The Loneliest Traid

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  • Published: 2 Apr 2017
  • Updated: 13 May 2017
  • Status: Complete
Love and death and war and Gods and blood and magic and dancing and rest and revenge and kings and fate.
Don't worry, within these three stories you'll know yourself,
And I will put you back together again.

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55. Healing Takes Time

He met Gomez again at midnight, when everyone else went to bed, or at least pretended to.  They had stopped celebrating.  They now knew they had no reason to.  War is a little like that.  Remorse disguised as winning.

    The bodies meant less and less with the sheer size of the bloodbath, but the roads were almost clear, and so Chene walked between trees lost, knowing that he would stumble upon what he needed.

    Gomez was surrounded by oil lamps, brushing the blood from a horse’s matted black fur when he saw him, and although he heard the steps, he didn’t move.  His sword was leaning against a tree stump, his long coat by its side.  He stood in the cold of night in no more than a thin white shirt, his knee high boots, his hair thinning again and covering his ears.  Chene hated seeing him like this, so small in body for a man so huge in spirit.  It made him seem like he was broken, bursting.  That’s not who he was meant to be, Chene knew.

    He took an ivory comb from the Gomez’s coat pocket, and started with him, taking out each knot and smoothing the curls in the horse’s mane.  The animal eyed him suspiciously, but when Gomez was at ease, he was too.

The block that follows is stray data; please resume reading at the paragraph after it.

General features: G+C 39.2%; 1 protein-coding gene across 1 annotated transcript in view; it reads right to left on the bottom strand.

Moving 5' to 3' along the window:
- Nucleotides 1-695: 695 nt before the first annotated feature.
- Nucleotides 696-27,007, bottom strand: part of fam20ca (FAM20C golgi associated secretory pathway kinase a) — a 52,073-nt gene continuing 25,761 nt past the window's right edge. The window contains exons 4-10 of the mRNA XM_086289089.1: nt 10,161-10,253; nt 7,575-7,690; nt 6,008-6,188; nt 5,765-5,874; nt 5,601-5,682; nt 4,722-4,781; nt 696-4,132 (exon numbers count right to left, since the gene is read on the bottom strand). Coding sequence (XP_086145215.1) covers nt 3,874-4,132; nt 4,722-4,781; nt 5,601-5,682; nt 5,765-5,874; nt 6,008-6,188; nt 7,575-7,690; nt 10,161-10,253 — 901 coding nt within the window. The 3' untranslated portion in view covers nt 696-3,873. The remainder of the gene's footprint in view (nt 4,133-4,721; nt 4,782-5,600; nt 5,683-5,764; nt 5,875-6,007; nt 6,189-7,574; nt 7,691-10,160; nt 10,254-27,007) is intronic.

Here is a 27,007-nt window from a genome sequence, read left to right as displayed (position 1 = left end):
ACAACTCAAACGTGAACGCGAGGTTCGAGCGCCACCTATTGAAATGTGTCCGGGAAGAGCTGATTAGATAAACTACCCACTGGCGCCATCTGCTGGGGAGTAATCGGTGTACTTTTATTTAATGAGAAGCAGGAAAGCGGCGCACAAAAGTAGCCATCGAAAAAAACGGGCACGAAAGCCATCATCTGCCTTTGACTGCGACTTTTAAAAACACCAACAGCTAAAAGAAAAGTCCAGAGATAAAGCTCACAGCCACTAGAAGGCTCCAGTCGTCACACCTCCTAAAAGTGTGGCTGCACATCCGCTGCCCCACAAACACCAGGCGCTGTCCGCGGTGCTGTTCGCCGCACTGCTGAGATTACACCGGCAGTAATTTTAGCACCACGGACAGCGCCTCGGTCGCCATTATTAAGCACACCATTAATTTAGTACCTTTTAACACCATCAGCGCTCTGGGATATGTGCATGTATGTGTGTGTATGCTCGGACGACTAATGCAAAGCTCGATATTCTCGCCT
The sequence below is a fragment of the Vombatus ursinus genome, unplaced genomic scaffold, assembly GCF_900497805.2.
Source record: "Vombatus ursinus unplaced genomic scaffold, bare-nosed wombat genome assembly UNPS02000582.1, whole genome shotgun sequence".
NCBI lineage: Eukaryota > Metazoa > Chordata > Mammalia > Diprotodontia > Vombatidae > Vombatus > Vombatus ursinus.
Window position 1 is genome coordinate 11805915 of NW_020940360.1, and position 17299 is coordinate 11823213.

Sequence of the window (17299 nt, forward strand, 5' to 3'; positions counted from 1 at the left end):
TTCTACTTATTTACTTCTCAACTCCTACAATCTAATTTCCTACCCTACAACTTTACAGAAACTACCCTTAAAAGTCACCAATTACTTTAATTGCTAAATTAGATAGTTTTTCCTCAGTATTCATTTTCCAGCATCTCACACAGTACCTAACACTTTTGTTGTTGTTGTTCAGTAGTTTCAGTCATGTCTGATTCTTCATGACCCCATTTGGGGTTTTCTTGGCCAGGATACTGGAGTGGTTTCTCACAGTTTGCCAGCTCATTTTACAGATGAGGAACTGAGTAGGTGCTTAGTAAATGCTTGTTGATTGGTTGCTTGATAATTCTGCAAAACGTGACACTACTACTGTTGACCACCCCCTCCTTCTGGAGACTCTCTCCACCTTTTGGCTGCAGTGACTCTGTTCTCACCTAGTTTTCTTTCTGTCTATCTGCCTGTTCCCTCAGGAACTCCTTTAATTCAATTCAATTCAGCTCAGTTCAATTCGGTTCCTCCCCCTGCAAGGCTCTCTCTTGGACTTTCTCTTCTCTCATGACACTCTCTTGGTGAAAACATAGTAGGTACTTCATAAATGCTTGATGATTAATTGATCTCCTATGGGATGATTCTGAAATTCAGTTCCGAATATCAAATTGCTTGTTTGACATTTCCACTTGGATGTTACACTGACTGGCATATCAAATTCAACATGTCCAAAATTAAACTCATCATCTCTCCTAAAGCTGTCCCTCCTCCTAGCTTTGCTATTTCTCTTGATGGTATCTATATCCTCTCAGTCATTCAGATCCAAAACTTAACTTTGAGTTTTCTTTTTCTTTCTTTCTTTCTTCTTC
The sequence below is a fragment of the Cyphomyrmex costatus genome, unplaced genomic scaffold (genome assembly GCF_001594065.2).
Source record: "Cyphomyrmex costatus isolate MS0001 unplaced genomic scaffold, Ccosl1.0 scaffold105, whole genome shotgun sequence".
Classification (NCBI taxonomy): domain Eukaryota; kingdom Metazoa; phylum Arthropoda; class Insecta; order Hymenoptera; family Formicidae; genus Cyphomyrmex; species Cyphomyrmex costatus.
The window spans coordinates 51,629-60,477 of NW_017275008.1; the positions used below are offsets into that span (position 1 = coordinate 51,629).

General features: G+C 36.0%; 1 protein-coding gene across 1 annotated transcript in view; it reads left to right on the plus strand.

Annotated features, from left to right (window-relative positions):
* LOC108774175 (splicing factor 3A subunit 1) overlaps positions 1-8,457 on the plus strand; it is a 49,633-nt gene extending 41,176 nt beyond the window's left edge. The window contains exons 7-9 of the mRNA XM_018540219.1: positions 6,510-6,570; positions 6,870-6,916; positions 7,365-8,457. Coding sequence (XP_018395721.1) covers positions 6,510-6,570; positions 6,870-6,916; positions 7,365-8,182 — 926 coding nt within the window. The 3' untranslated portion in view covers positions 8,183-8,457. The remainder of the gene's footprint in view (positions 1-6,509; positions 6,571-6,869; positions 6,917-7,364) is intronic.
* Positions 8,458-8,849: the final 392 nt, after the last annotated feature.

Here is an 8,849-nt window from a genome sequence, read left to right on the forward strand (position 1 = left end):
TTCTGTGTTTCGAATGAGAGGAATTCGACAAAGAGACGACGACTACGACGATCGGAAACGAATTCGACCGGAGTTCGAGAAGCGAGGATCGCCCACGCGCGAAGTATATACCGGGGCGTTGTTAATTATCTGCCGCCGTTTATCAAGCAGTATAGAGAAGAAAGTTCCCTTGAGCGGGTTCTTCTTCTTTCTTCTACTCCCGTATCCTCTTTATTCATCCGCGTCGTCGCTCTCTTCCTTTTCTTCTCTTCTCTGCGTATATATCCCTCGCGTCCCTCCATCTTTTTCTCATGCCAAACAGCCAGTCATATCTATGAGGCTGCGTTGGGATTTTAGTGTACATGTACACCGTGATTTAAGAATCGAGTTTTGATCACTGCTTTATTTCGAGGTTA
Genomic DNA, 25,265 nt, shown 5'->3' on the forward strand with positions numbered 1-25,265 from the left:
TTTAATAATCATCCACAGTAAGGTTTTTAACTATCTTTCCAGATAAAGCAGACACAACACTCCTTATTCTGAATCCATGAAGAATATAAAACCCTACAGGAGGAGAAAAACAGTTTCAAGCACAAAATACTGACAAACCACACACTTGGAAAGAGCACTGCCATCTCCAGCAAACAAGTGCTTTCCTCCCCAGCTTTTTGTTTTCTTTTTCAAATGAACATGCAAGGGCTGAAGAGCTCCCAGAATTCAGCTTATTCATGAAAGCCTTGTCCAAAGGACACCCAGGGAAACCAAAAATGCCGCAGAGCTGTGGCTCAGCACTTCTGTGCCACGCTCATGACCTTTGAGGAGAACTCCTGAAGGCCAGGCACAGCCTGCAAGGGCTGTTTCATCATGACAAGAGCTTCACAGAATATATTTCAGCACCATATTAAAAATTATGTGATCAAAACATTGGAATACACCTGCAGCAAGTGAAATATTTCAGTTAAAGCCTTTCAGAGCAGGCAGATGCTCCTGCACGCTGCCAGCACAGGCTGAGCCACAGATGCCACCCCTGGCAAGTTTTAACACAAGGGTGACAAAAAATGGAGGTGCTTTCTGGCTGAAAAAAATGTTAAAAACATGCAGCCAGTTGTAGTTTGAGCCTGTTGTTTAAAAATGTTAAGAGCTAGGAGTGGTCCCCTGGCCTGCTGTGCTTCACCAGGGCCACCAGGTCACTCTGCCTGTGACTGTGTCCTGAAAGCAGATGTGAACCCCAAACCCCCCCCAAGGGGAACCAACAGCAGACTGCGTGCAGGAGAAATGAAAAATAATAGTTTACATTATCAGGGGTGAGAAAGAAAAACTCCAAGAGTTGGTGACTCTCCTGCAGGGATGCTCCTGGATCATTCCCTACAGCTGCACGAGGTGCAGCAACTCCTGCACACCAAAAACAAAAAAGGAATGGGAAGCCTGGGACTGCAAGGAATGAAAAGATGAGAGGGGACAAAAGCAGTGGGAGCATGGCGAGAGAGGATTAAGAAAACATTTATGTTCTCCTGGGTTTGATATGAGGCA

“Thank you,” Gomez mumbled whenever he thought of it.  His hands didn’t shake, not like Chene’s did when he was afraid.  His eyes didn’t stray, and his lips didn’t tremble.  He was bigger than his body, and it showed.

    “Are you hurt?” Chene eventually said.

    “No.  We stayed back with a few deserters and that.  Are you?”

    “I only helped a few injured.  I wanted to look for you, but I knew you’d be safe.”

    “I always am.”

    I love when people say that silence means something.  Maybe it just means that everyone knows what needs to be said and avoided.  Maybe it in itself means less than being afraid to use your tongue.  Now, it meant that Gomez was afraid of collapsing unless he kept moving.  He could help the horse.  That was enough.  He could help it at least.  He could.

    Chene left the comb in his hair where the blood was thick and cold.  He walked to the horse’s muzzle, that drew away as soon as he spotted him.

    “I’m not going to hurt you,” he whispered, plucking grass from the ground where it was clean enough to do so.  He cracked his wrist, his fingers pulling at the blades until a beetle formed under his nail and scratched its way to the surface.  The grass flickered, green to red, long to rounded, sweet now.  More beetles walked across its surface until it shined.  

    Chene held the apple to the horse’s mouth, and despite whining at the insects, and at the feeling of Gomez slowing and eventually stopping his hands moving, he eventually reached down and plucked the fruit from his grasp, nudging his nose into Chene’s jacket, searching for more.  He laughed, rubbing at his ears, and pulling up more grass again.

    “You’ve gotten so much better.” Gomez admired.